I recently wrote a story on the history of BARRA of Mendocino. The winery also has two other labels, one of them being Girasole Vineyards. All their wine are California Certified Organically Farmed (CCOF) and have been for 20 years. Even before certification, Charlie Barra had been doing this twenty plus years before “being certified”. You can read the history, the vision, the family and vineyards at:
History of Pinot Blanc
So what is Pinot Blanc? The history of this grape is a bit tangled with mystery and misunderstanding. This white wine grape is essentially a mutation but sharing mostly the same DNA with Pinot Noir and Pinot Gris. Pinot Blanc has wide ranging descriptors: high in acidity, low in acidity, mix of fresh fruits, aromas (apple, citrus), pear, a little buttery, a bit creamy, hint of spiciness, dry, floral characteristics, honey, sweet, possessing stone fruit aromas, heavier minerality, cabbage odor, etc.
Where is it grown? The main areas for this variety are Alsace (northeast France), the Alto Adige region in Italy and neighboring areas of Alsace in Germany & Austria. Pinot Blanc is also taking a hold in Canada’s Okanagan Valley as one of their signature wines. Other areas include Hungary, Croatia, Spain, Washington, California and Oregon. In France it is permissible to blend this varietal with other grapes in some quantities.
What other names does it go by? Warning: the list is a minefield for possible mispronunciations: Austria (Weissburgunder or Klevner), Hungary (Feher Burgundi); Spain & Italy (Pinot bianco), Czech Republic (Rulandske Bile), Slovakia (Rulandske Biele) and Argentina. In the Champagne region, Pinot Blanc is often called Blanc Vrai. In the United States, besides Pinot Blanc, it is often referred to as a white ABC (anything but Chardonnay) or a stepchild to Chardonnay. The truth of this varietal is very different!
The number of acres planted of Pinot Blanc are a bit of a mystery but estimated around 300 to 400 acres statewide in California. Upon previously tasting various Pinot Blanc’s, I was more than impressed with the aromas, flavors, textures and tastes of this varietal. What stood out was this wine was significantly different from France to California. Admittedly, I have not tasted this varietal in all the previous countries mentioned earlier. In France Pinot Blanc can actually add Auxerrois (from the town in Chablis region) but still labeled as Pinot Blanc. Auxerrois often has a “green vegetable quality” to it. When I first tasted it, I was so “un-impressed” by the taste. Turns out it often has a cabbage tinge. What are the differences between California and French Pinot Blanc? Apart from “terroir”, as mentioned the French often blend in Auxerrois and it has a distinct “green vegetable” on the palate. When I had a Sonoma Valley, Pinot Blanc I was taken back with a soft “cotton candy sweetness” verses “cabbage” on the palate and finish.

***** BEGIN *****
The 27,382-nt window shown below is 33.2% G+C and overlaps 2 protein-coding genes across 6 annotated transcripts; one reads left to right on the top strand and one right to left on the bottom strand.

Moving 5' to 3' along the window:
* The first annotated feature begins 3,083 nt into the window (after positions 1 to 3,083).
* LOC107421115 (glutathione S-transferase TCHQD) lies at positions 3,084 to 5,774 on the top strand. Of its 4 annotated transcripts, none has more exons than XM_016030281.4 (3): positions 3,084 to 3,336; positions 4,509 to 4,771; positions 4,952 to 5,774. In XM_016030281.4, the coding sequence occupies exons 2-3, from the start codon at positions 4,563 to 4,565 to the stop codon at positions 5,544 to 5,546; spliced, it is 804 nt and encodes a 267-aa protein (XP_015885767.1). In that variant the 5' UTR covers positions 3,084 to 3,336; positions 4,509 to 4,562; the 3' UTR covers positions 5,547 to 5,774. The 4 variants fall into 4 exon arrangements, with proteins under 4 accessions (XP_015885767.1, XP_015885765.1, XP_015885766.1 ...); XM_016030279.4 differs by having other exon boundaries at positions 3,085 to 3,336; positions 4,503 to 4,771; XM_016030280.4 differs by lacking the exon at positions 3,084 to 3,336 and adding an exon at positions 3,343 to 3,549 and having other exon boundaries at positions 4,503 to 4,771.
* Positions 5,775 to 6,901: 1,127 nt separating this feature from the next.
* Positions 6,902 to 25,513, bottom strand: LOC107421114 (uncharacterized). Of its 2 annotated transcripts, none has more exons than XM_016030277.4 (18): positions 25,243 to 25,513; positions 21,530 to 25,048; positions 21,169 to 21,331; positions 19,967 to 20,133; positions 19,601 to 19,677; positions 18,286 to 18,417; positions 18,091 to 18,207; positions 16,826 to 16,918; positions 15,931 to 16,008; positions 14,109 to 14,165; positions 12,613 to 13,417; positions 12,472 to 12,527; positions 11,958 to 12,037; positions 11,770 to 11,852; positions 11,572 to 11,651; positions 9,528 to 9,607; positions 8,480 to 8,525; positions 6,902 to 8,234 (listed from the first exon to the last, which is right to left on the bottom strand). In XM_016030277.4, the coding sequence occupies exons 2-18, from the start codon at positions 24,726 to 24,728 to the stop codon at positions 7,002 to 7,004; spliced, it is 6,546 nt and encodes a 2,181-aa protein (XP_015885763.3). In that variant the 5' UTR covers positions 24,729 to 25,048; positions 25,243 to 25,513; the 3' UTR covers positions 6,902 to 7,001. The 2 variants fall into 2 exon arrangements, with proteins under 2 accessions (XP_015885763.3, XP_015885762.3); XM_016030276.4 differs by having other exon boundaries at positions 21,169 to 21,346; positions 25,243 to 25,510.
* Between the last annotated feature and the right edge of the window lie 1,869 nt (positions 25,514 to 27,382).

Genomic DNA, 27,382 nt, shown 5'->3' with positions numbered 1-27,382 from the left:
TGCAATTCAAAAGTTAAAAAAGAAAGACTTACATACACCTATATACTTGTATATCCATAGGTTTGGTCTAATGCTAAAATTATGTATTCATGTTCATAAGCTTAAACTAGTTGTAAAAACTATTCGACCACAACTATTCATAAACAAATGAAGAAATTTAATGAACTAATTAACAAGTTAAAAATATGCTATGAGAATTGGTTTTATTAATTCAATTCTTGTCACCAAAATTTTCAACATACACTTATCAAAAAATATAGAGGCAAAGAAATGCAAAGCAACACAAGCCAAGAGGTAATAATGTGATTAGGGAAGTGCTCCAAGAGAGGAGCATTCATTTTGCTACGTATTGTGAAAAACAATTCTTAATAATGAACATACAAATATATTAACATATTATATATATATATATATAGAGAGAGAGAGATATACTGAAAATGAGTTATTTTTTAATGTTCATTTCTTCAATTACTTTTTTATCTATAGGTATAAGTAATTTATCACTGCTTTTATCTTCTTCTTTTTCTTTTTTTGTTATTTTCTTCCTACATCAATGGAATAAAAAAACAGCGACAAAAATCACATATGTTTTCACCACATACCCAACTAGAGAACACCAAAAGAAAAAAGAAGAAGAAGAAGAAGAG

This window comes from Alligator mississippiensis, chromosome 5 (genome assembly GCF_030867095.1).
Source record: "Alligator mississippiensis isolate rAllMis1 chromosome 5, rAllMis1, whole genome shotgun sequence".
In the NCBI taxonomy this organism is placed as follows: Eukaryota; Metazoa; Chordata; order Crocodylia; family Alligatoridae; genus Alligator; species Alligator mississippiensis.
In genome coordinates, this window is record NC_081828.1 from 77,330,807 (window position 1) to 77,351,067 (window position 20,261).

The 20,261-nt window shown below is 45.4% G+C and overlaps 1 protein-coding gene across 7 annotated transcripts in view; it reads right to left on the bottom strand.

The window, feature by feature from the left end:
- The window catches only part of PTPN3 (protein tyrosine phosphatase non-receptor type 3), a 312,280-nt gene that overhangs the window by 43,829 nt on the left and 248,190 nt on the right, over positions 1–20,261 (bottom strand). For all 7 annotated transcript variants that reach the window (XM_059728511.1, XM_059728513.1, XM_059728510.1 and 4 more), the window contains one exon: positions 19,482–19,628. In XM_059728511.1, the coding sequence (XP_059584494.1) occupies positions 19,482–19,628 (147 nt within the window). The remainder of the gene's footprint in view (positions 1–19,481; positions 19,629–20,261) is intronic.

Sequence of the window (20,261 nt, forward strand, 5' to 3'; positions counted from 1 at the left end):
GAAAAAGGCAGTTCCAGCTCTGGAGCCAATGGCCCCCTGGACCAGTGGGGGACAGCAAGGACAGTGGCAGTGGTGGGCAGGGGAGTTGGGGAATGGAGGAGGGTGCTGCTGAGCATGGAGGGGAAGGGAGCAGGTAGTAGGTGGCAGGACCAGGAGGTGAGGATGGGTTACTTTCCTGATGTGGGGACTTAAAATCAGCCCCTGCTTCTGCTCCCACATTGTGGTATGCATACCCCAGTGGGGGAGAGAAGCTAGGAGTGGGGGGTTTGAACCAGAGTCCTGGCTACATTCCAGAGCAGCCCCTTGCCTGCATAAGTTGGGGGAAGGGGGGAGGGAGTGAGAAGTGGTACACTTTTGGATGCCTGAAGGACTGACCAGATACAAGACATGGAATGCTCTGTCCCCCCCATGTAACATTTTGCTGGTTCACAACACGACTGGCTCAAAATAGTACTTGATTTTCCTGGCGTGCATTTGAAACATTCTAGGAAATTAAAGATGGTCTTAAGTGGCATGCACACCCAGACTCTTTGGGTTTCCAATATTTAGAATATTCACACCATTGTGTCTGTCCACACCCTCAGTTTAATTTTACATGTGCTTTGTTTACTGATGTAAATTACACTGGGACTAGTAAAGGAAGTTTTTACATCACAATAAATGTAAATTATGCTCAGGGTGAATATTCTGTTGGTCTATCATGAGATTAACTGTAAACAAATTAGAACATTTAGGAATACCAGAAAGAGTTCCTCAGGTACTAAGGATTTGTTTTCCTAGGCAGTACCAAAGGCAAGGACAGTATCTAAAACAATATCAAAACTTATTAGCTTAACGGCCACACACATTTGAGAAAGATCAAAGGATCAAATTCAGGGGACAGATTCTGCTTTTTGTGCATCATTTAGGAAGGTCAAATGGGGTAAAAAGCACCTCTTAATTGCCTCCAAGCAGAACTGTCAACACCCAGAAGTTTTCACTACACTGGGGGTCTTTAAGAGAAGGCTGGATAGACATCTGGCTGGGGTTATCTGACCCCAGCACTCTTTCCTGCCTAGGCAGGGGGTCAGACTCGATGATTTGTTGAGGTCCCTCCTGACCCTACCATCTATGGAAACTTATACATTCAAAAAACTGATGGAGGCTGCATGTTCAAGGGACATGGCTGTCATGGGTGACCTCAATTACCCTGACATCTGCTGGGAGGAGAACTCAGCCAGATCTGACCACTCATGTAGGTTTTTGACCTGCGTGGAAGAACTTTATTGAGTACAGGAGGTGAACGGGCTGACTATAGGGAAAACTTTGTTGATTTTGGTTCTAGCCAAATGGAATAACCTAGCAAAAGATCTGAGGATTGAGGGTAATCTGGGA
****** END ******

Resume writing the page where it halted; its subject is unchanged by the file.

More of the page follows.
2020 Girasole Pinot Blanc
First on the eyes you are greeted with a bright pale golden hue for color and a medium-heavy viscosity. On the nose honeysuckle, green apples, and orange blossom greet the senses. Secondary aromas of a soft sweet vegetable characteristic of snow peas and a hint of citrus are present. On the palate, tastes of a slight gritty earthiness, intense floral, coupled with pineapple and guava provide a rich a flavorful experience. The finish was full and multi-layered especially as it went from chilled to warming up but always smooth and mid-lasting. This wine recently was rated at 96 points and won a Double Gold Medal at the Sunset Magazine Wine Competition. The grapes were harvested from their Redwood Valley Vineyards in Mendocino and then “cold aged in stainless steel at 40 degrees to retain freshness and fruit character”. This is now on my list for summertime enjoyment as a wine of balance and place. It is 100% Pinot Blanc, vegan friendly and goes for only $15/bottle!! I know this wine will make my yearly Best Wines Tasted (comes out annually mid-December).
The Food and Wine Pairing
What foods pair well with California Pinot Blanc? Almost anything with subtle flavoring, so soft cheese (goat or sheep), salads with cheese dressings, or mild fish to taste this “more delicate varietal”. Conversely, if you want to highlight the meal and want a complimentary wine, you can serve California Pinot Blanc’s with Salmon, shrimp, scallops, far eastern chicken dishes, pizza, sushi & sashimi and even cured Italian prosciutto. This evening had a fresh trout sauteed in a mixture of a trace of wasabi, minced garlic, sea salt, pepper, garlic salt, Chardonnay, butter and olive oil. A Mediterranean salad and roasted asparagus rounded the meal.
The quintessential take away is that California Pinot Blanc possess wide ranging characteristics and flavors. It is much more than your “ABC” wine and will provide you a new adventure and a great addition to your everyday whites. The 2020 Girasole Pinot Blanc was a real treat.